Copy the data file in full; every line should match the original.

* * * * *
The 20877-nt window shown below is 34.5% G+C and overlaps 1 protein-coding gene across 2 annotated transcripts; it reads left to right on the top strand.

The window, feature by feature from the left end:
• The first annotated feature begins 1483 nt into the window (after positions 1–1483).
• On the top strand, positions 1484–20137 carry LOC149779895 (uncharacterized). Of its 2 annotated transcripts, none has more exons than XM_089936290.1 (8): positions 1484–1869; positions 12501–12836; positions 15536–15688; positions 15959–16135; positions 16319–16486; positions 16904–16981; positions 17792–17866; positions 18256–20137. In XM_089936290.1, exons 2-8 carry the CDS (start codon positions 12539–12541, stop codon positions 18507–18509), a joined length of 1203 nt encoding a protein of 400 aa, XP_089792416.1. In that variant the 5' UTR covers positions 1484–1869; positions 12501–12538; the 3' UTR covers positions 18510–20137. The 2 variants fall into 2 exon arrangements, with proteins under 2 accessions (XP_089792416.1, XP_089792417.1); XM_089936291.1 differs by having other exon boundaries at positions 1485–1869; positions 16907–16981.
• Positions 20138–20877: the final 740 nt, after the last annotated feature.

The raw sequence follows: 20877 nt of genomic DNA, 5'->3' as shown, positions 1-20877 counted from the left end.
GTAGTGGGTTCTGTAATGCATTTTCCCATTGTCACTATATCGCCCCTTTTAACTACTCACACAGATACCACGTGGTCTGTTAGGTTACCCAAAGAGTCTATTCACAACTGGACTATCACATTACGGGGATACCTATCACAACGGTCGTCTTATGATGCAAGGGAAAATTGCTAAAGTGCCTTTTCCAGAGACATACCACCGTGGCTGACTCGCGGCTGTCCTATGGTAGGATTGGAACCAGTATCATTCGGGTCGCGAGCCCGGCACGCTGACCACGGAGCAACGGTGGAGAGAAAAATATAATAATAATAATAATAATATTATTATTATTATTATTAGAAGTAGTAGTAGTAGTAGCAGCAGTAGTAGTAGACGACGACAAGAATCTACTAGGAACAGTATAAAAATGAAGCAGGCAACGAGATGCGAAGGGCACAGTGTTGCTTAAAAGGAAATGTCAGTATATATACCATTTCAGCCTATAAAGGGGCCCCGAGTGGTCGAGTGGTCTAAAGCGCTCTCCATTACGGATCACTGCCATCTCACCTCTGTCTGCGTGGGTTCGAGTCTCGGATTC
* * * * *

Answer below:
The 20877-nt window shown below is 34.5% G+C and overlaps 1 protein-coding gene across 2 annotated transcripts; it reads left to right on the top strand.

The window, feature by feature from the left end:
• The first annotated feature begins 1483 nt into the window (after positions 1–1483).
• On the top strand, positions 1484–20137 carry LOC149779895 (uncharacterized). Of its 2 annotated transcripts, none has more exons than XM_089936290.1 (8): positions 1484–1869; positions 12501–12836; positions 15536–15688; positions 15959–16135; positions 16319–16486; positions 16904–16981; positions 17792–17866; positions 18256–20137. In XM_089936290.1, exons 2-8 carry the CDS (start codon positions 12539–12541, stop codon positions 18507–18509), a joined length of 1203 nt encoding a protein of 400 aa, XP_089792416.1. In that variant the 5' UTR covers positions 1484–1869; positions 12501–12538; the 3' UTR covers positions 18510–20137. The 2 variants fall into 2 exon arrangements, with proteins under 2 accessions (XP_089792416.1, XP_089792417.1); XM_089936291.1 differs by having other exon boundaries at positions 1485–1869; positions 16907–16981.
• Positions 20138–20877: the final 740 nt, after the last annotated feature.

The raw sequence follows: 20877 nt of genomic DNA, 5'->3' as shown, positions 1-20877 counted from the left end.
GTAGTGGGTTCTGTAATGCATTTTCCCATTGTCACTATATCGCCCCTTTTAACTACTCACACAGATACCACGTGGTCTGTTAGGTTACCCAAAGAGTCTATTCACAACTGGACTATCACATTACGGGGATACCTATCACAACGGTCGTCTTATGATGCAAGGGAAAATTGCTAAAGTGCCTTTTCCAGAGACATACCACCGTGGCTGACTCGCGGCTGTCCTATGGTAGGATTGGAACCAGTATCATTCGGGTCGCGAGCCCGGCACGCTGACCACGGAGCAACGGTGGAGAGAAAAATATAATAATAATAATAATAATATTATTATTATTATTATTAGAAGTAGTAGTAGTAGTAGCAGCAGTAGTAGTAGACGACGACAAGAATCTACTAGGAACAGTATAAAAATGAAGCAGGCAACGAGATGCGAAGGGCACAGTGTTGCTTAAAAGGAAATGTCAGTATATATACCATTTCAGCCTATAAAGGGGCCCCGAGTGGTCGAGTGGTCTAAAGCGCTCTCCATTACGGATCACTGCCATCTCACCTCTGTCTGCGTGGGTTCGAGTCTCGGATTC